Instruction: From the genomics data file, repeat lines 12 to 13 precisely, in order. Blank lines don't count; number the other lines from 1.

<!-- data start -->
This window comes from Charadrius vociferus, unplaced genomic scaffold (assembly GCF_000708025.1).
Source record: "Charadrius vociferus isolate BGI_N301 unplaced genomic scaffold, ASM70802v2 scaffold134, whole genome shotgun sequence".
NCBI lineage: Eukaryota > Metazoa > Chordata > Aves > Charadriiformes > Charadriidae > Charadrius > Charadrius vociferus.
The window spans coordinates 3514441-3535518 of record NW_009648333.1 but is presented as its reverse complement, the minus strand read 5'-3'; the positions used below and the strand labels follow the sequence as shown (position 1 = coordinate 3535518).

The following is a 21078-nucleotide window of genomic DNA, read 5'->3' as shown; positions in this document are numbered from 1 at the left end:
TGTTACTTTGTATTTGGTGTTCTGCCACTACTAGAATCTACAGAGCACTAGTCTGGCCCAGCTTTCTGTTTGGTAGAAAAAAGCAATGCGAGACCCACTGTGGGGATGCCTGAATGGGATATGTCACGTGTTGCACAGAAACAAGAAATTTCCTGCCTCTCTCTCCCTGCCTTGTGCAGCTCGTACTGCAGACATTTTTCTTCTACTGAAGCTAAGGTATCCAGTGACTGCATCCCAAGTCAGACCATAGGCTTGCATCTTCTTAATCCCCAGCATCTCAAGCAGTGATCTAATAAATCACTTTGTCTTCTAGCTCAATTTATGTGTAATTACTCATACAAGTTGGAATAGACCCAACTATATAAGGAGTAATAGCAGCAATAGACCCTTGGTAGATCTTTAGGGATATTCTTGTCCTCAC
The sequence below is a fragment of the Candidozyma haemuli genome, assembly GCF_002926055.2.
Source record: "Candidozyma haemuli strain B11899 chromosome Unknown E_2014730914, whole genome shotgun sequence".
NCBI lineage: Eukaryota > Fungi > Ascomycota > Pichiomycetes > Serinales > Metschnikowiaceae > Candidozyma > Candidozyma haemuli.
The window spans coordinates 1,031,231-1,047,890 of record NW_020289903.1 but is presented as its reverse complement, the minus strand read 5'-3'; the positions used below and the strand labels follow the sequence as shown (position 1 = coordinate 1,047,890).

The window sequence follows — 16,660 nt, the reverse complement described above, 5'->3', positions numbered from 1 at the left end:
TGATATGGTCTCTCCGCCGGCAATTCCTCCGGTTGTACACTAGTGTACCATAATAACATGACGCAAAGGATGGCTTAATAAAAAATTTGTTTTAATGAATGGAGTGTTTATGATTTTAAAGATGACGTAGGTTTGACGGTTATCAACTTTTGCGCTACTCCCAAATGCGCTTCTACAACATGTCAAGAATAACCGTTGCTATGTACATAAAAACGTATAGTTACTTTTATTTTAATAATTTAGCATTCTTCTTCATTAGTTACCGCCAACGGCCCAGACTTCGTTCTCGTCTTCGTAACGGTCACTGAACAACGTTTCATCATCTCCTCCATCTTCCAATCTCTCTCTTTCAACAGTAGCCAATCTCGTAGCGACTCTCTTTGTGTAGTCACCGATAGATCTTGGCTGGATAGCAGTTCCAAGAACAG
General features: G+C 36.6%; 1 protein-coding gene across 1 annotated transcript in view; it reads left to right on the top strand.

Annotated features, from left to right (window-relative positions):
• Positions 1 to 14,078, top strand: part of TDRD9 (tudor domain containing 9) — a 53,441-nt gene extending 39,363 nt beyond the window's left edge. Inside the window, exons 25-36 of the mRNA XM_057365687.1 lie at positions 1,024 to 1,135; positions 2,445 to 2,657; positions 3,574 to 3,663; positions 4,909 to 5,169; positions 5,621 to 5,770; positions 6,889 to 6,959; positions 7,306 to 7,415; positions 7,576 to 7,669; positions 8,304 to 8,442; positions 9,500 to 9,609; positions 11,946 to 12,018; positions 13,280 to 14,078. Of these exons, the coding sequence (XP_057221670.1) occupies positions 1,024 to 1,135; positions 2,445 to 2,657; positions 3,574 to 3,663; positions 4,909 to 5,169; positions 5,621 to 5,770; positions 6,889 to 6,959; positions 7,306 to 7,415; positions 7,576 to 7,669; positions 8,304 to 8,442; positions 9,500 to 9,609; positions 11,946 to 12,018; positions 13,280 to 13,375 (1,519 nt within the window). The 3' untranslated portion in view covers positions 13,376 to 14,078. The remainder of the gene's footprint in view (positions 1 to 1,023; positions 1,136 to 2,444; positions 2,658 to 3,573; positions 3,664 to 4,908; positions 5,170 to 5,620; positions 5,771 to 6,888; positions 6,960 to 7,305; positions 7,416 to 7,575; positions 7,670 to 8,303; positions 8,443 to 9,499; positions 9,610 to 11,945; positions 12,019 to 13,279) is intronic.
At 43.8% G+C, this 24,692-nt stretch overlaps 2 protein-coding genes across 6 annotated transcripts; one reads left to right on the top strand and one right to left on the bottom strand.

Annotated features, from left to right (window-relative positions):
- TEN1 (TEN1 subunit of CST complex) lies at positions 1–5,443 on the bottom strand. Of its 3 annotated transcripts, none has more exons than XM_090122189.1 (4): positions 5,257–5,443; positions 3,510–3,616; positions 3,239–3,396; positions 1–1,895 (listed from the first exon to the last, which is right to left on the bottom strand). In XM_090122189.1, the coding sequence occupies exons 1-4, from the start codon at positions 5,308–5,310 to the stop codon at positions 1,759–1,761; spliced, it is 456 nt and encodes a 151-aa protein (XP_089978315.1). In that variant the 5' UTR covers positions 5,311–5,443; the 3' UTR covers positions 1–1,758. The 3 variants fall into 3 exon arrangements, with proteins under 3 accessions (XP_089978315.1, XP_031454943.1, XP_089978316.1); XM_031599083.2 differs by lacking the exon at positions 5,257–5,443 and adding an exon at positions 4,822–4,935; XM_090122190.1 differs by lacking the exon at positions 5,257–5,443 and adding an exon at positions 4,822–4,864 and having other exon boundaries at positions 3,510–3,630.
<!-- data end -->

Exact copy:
TGATATGGTCTCTCCGCCGGCAATTCCTCCGGTTGTACACTAGTGTACCATAATAACATGACGCAAAGGATGGCTTAATAAAAAATTTGTTTTAATGAATGGAGTGTTTATGATTTTAAAGATGACGTAGGTTTGACGGTTATCAACTTTTGCGCTACTCCCAAATGCGCTTCTACAACATGTCAAGAATAACCGTTGCTATGTACATAAAAACGTATAGTTACTTTTATTTTAATAATTTAGCATTCTTCTTCATTAGTTACCGCCAACGGCCCAGACTTCGTTCTCGTCTTCGTAACGGTCACTGAACAACGTTTCATCATCTCCTCCATCTTCCAATCTCTCTCTTTCAACAGTAGCCAATCTCGTAGCGACTCTCTTTGTGTAGTCACCGATAGATCTTGGCTGGATAGCAGTTCCAAGAACAG
General features: G+C 36.6%; 1 protein-coding gene across 1 annotated transcript in view; it reads left to right on the top strand.